Article du mois d'Aout 2018 des Archives de Pédiatrie :Social deprivation in pediatric departments

Impact of social deprivation on length of stay for common infectious diseases in two French university affiliated general pediatric departments 

A. Roussel , M. Michel, A. Lefevre-Utile,  L. De Pontual , A. Faye , K. Chevreul

Background:Adult deprived patients consume more healthcare resources than others, particularly in terms of increased length of stay (LOS) and costs. Very few pediatric studies have focused on LOS, although the effect of deprivation could be greater in children due to the vulnerability of this population. 

Our objective was to compare LOS between deprived and nondeprived children hospitalized for acute infectious diseases in two university-affiliated pediatric departments located in a low-income area of northern Paris. 

Methods:We performed a prospective observational multicenter study in two university-affiliated hospitals, Hôpital Robert-Debré and Hôpital Jean-Verdier. All the patients under 15 years of age admitted to the general pediatric department for pneumonia, bronchiolitis, gastroenteritis, or pyelonephritis between 20 October 2016 and 20 March 2017 were included. Deprivation was assessed with an individual questionnaire and score (EPICES). Endpoints included length of stay, costs, and readmission rates at 15 days in each quintile of deprivation. Multivariate regression assessed the association between deprivation and each endpoint.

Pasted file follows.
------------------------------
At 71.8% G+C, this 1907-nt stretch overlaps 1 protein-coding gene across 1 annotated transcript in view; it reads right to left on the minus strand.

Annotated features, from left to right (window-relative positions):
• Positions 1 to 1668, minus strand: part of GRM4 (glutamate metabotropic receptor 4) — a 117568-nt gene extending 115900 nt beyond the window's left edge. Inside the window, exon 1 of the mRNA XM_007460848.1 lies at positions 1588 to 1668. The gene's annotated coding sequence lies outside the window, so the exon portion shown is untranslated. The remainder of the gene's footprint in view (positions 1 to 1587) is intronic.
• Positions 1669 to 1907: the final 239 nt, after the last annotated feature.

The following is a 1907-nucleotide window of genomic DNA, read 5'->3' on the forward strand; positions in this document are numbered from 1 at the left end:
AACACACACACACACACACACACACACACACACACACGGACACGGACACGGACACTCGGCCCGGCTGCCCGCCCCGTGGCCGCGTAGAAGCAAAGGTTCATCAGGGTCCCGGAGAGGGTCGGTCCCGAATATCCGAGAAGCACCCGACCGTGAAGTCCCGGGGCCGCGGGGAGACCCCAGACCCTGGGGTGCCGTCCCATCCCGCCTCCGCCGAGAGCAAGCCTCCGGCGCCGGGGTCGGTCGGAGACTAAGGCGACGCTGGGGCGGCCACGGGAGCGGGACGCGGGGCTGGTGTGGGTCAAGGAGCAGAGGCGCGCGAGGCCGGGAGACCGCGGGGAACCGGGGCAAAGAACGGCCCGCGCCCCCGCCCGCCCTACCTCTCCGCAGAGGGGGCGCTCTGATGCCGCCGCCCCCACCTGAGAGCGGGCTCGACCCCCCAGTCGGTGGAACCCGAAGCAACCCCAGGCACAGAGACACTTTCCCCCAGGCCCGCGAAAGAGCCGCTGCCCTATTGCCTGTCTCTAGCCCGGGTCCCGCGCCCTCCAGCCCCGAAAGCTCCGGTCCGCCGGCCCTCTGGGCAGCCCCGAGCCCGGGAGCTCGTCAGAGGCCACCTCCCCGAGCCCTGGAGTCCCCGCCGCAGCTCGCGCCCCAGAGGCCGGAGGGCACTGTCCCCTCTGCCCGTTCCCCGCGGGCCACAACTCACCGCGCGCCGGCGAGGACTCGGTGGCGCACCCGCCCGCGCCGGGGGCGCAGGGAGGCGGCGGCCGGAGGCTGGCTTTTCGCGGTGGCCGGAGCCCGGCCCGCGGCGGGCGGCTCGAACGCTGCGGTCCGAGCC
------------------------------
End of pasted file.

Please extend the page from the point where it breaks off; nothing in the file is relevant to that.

Results:A total of 556 patients were included in the study and 540 were analyzed. Sixty percent were boys and the mean age was 9 months  _ 18. Bronchiolitis was the most frequent diagnosis (67.8%). Fifty-six percent of patients were considered to be deprived based on the EPICES questionnaire. Mean LOS was 4.6  _ 3.5 days and we found no significant difference in LOS between the different deprivation quintiles (P = 0.83). Multivariate regression did not show an association between LOS and deprivation. 

Conclusion:There was no difference between deprived and nondeprived patients in terms of LOS. Deprivation may therefore impact hospitals in other ways such as admission rates. The impact of deprivation during hospitalization for chronic diseases should also be investigated.